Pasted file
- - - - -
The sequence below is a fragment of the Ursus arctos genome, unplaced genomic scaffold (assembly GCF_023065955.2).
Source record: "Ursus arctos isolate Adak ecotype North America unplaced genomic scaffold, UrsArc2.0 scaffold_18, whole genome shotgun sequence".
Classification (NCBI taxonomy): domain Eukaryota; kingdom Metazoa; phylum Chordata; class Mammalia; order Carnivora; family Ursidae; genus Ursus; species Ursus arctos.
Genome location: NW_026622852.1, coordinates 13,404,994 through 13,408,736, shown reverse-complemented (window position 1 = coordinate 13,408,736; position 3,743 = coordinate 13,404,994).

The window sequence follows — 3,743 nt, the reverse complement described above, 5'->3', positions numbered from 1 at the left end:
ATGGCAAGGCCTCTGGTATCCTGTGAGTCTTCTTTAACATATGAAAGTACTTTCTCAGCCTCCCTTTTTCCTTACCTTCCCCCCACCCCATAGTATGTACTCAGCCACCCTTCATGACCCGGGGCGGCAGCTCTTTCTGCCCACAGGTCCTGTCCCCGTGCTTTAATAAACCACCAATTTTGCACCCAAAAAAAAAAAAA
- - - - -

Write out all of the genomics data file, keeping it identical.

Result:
The sequence below is a fragment of the Ursus arctos genome, unplaced genomic scaffold (assembly GCF_023065955.2).
Source record: "Ursus arctos isolate Adak ecotype North America unplaced genomic scaffold, UrsArc2.0 scaffold_18, whole genome shotgun sequence".
Classification (NCBI taxonomy): domain Eukaryota; kingdom Metazoa; phylum Chordata; class Mammalia; order Carnivora; family Ursidae; genus Ursus; species Ursus arctos.
Genome location: NW_026622852.1, coordinates 13,404,994 through 13,408,736, shown reverse-complemented (window position 1 = coordinate 13,408,736; position 3,743 = coordinate 13,404,994).

The window sequence follows — 3,743 nt, the reverse complement described above, 5'->3', positions numbered from 1 at the left end:
ATGGCAAGGCCTCTGGTATCCTGTGAGTCTTCTTTAACATATGAAAGTACTTTCTCAGCCTCCCTTTTTCCTTACCTTCCCCCCACCCCATAGTATGTACTCAGCCACCCTTCATGACCCGGGGCGGCAGCTCTTTCTGCCCACAGGTCCTGTCCCCGTGCTTTAATAAACCACCAATTTTGCACCCAAAAAAAAAAAAA